Thursday, January 17, 2013
Throne of Glass by Sarah J. Maas
Release Date: August 7, 2012
Publisher: Bloomsbury USA Children's
Source: BEA in exchange for an honest review.
After serving out a year of hard labor in the salt mines of Endovier for her crimes, 18-year-old assassin Celaena Sardothien is dragged before the Crown Prince. Prince Dorian offers her her freedom on one condition: she must act as his champion in a competition to find a new royal assassin. Her opponents are men-thieves and assassins and warriors from across the empire, each sponsored by a member of the king's council. If she beats her opponents in a series of eliminations, she'll serve the kingdom for three years and then be granted her freedom. Celaena finds her training sessions with the captain of the guard, Westfall, challenging and exhilirating. But she's bored stiff by court life. Things get a little more interesting when the prince starts to show interest in her... but it's the gruff Captain Westfall who seems to understand her best. Then one of the other contestants turns up dead... quickly followed by another. Can Celaena figure out who the killer is before she becomes a victim? As the young assassin investigates, her search leads her to discover a greater destiny than she could possibly have imagined. (courtesy of Goodreads)
A must read for any Game of Thrones fan or for lovers of historical fantasy adventure novels. Throne of Glass has it all: a teenage assassin, a compelling love triangle, court intrigue, pretty dresses, grisly deaths, intense action - even puppies!
Celaena is a seventeen year old and the most feared assassin in the land. Even when half dead in prison, she easily killed 24 grown men in an escape attempt. Now she's been selected to be the king's "champion" in a twisted, fight-to-the-death game.
Celaena starts out as a mystery to the reader and other characters alike, but soon reveals herself to be a decent person despite the skill at killing. She comes off as a little arrogant, but it's more that she is very smart and talented and knows it. She also puts up a hard front to hide the scared girl inside of her. I loved seeing her Cinderella turn from filthy slave to beautiful court lady. But not to worry, Celaena is smart enough not to let gorgeous gowns distract her a fight.
Then there are our two love interests: Captain Chaol Westfall and Prince Dorian. Chaol is Celaena's guard and trainer. He is practical, no-nonsense, and keeps his emotions hidden away. Prince Dorian is confident, snide, and eager to distinguish himself from his jerk father. This is a love triangle done well. Each develops a strong, independent relationship with Celaena that is based in respect and friendship. There's no insta-love or even insta-chemistry. The characters go through the realistic process of getting to know one another. In what is my test for a good love triangle, I can't decide which guy I'd rather have Celaena end up with.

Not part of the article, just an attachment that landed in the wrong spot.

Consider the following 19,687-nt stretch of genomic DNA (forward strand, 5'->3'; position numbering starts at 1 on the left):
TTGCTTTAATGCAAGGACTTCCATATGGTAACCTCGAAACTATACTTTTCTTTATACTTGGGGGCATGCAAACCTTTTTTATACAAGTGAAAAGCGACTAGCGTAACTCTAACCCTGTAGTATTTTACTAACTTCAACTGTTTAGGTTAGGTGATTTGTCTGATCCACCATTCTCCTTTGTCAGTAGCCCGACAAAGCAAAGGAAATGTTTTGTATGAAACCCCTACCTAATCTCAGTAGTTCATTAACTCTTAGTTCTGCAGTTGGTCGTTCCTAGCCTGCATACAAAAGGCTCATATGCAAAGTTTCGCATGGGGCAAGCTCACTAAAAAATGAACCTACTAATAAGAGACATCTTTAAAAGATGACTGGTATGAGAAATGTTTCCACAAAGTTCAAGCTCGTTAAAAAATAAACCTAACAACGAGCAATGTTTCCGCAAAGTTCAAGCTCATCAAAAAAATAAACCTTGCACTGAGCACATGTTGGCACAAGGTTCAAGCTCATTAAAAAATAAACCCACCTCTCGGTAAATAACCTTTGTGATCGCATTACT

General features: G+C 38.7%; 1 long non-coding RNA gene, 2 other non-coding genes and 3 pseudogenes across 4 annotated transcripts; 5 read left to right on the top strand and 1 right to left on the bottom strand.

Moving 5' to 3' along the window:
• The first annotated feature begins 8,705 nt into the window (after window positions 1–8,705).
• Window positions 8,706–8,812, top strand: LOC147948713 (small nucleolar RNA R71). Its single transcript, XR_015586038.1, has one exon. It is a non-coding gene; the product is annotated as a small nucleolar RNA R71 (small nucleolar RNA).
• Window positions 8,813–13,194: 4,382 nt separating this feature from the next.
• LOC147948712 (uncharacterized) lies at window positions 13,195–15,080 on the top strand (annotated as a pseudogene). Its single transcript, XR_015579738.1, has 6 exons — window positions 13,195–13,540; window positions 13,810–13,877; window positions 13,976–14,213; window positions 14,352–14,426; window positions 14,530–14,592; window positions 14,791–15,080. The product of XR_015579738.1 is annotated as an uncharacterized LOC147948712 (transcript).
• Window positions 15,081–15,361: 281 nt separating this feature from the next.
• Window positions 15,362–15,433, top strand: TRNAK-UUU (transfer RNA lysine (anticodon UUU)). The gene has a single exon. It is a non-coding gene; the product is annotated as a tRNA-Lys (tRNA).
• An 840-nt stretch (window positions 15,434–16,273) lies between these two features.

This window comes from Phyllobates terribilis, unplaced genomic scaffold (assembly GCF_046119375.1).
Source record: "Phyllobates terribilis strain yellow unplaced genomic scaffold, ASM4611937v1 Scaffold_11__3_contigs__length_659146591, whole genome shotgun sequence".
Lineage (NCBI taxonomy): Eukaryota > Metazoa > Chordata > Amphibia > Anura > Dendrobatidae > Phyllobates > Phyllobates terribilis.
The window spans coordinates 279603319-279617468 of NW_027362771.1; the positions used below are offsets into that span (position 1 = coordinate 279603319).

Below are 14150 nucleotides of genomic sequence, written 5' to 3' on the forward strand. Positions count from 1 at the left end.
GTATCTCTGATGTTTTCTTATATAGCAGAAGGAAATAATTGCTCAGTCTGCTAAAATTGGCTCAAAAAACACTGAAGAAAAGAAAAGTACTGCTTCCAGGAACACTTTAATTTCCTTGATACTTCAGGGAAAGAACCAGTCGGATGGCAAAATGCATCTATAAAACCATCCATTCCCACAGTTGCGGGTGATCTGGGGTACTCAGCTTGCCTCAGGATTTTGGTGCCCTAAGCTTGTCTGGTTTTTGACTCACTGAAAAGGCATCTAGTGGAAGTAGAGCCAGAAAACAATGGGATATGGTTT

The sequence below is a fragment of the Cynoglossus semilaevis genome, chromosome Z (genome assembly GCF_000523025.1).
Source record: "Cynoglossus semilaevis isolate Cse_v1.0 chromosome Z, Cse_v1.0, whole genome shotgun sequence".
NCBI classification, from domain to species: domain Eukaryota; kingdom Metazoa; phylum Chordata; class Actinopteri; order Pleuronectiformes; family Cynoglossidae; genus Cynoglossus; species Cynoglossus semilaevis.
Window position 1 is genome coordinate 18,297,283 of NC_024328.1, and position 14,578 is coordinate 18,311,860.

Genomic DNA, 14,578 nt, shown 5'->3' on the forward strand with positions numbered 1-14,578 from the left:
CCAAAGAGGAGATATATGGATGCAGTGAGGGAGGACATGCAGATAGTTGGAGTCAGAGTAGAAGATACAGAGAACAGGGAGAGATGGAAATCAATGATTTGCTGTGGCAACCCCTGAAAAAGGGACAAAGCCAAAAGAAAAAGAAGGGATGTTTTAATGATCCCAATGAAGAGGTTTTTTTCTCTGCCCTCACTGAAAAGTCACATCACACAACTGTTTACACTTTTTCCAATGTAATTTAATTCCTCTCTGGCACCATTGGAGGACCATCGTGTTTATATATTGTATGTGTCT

The championship is the adventure portion of the novel. It's set over 3 months, so there is plenty of time for Celaena to become familiar with the castle, court, and her opponents. The competition is more of a test of skills than a gladiator-type battle, although that shows up too. It should be simple until champions start dying. Not just dying, but being bludgeoned to death. Now the reader is glued to the pages not only to see how Celaena will do in her next test, but whether she can figure out who or what is killing her opponents. It turns out there's a magical/paranormal twist, one that will likely be more significant in future books.
Throne of Glass gives us a good basis for world-building, but it was incomplete. I know a little about the history, religion, and politics of Adarlan as well as the magical twist, but not enough. Similarly, I learn the basic about Celaena's early years and how she became an assassin, but it felt like a mere framework, not a story. I assume that the gaps in the world building will be filled in future books, but it could have been described more fully in this book without slowing the pacing too much.
Like many high fantasy novels, the pacing of Throne of Glass drags a bit. The pages turned slowly at times and I never lost myself in the book. However, the pages did keep turning. There was something intoxicating about the story that kept the book in my hand and eager to see who the killer was, who Celaena would end up with, and just generally discovering more about the Adarlan world.
Throne of Glass is well-written overall. I liked the use of multiple points of view. At first, it was confusing but seeing the world from different characters rounded out the story. I found Celaena's voice irritating though. I have trouble defining exactly what bothered me. I think it was how her thoughts were written into the prose. There was an overuse of the words "Oh," No," and "So." Like: "Oh, how she adored candy!" and "No, it hadn't been a dream." You could argue that it individualized her voice, but what it mostly did was invoke eye-rolls.
Throne of Glass was a thoroughly enjoyable novel. The story moved quickly, came to a solid conclusion, and left me excited to see what the next book holds. Celaena, Chaol, and Dorian enchanted me with the good natures, humor, and talents. The writing and pacing weren't perfect, but didn't drown out the exciting plot and characters.